Statuary Hall to Be Complete Today (Finally)
After a collection process lasting 141 years, Congressional leaders will finally finish the decoration of Statuary Hall today as they join members of the New Mexico delegation to unveil a seven-foot-tall likeness of the Pueblo Indian revolutionary Po’pay.
The statue of Po’pay, who is famous for leading an 1860 Pueblo revolt against Spanish settlers in northern New Mexico, will be unveiled in in the Capitol Rotunda at 1 p.m. today — the 100th and final statue to be displayed in the famous Capitol corridor.
The statue, carved out of Tennessee marble by Cliff Fragua of the Jemez Pueblo in New Mexico, will be the first designed by an American Indian to appear in Statuary Hall.
Rep. Tom Udall (D-N.M.), in a floor statement Wednesday, said Fragua “deserves a word of praise for his beautiful work. Thousands of visitors to Washington, D.C., each year will see this work and gain a sense of New Mexico’s history and our country’s history.”
Fragua’s task was largely improvisational, since historical and artistic evidence for Po’pay’s physical appearance is scant.
Udall said that recreating “the appearance of Po’pay was a particularly difficult problem because there are no pictures or physical descriptions of him. Nevertheless, the stunning sculpture that will be unveiled [today] gives us a powerful glimpse of who Po’pay was.”
Po’pay takes his place alongside New Mexico’s first contribution, a representation of the late Sen. Dennis Chavez (D-N.M.) installed in 1966. Each state is allotted two submissions to Statuary Hall.
Rep. Heather Wilson (R-N.M.) sponsored legislation to authorize use of the Capitol Rotunda, paving the way for today’s ceremony.
Wilson will be flanked at the ceremony by fellow members of the New Mexico delegation, as well as New Mexico Indian Affairs Secretary Benny Shendo Jr. and San Juan Pueblo Gov. Joseph Garcia.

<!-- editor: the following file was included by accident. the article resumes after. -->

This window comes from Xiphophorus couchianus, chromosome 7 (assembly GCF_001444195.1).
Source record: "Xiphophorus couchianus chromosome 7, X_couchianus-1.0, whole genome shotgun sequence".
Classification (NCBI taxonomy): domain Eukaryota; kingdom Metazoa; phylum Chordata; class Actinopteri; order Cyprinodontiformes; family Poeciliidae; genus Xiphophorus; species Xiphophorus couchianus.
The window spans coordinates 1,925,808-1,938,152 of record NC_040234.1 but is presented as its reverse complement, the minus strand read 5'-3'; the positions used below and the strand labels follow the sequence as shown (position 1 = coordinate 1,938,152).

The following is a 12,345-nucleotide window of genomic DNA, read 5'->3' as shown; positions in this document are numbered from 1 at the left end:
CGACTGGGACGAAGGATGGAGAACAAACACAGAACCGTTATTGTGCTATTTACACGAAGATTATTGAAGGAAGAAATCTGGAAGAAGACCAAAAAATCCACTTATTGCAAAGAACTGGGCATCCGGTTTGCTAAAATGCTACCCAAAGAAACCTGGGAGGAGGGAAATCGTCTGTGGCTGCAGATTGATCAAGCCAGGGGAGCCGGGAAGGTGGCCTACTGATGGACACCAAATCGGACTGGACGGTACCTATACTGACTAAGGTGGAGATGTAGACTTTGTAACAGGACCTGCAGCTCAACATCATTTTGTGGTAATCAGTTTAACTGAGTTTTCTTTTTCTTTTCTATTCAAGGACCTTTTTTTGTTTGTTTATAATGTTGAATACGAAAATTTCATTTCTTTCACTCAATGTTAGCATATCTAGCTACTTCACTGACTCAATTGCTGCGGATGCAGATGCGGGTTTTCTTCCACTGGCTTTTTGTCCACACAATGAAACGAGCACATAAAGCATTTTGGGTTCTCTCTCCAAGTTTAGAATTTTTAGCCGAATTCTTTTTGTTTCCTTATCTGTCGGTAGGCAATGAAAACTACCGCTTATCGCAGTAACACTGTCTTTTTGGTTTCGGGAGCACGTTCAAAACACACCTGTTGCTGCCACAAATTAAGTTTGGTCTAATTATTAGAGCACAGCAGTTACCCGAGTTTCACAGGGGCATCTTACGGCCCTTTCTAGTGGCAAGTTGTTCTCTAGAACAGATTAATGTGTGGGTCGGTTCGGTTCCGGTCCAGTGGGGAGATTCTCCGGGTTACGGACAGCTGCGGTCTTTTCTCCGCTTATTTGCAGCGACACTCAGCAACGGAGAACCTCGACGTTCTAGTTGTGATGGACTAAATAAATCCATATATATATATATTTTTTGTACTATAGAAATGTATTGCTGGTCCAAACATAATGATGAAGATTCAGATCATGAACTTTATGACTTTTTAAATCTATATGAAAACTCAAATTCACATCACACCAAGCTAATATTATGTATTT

“This is an opportunity to express our pride in our great state and complete this historic collection,” Wilson said. “Po’pay, a Pueblo leader, led a rebellion against Spanish rule in 1680. As a result, many elements of Pueblo culture survive that might have otherwise been lost. Today, 325 years later, the unique blending of traditions and cultures continues to define the ‘Land of Enchantment.’”
Other members of New Mexico’s delegation attested to the vital role played by Po’pay in Pueblo history, including Sen. Pete Domenici (R-N.M.), the delegation’s most senior member, who will preside over the ceremony.
“The placement of the Po’pay statue in the Capitol will be very special for many New Mexicans,” Domenici said. “It represents not only the history of a single man, but a legacy that helped ensure the survival of Pueblo and American Indian culture in New Mexico. That culture is today a rich part of what makes New Mexico so unique among states.”
To give the program an American Indian flavor, Garcia will offer a traditional blessing and the Ohkay Owingeh Dance Group will perform a tribal dance.
Rep. Bob Ney (R-Ohio), chairman of the Joint Committee on the Library, helped secure the passage of Wilson’s bill in the House.
“Every year, tens of thousands of Americans visit Washington, D.C., and I believe it’s important to have artwork in the United States Capitol that represents the rich and diverse history of our great country,” Ney said.
The New Mexico state legislature settled on Po’pay as the state’s second Statuary Hall representative in 1997. Udall said “the statue of Po’pay has had a long journey to get here,” and he is “very pleased this moment has finally arrived.”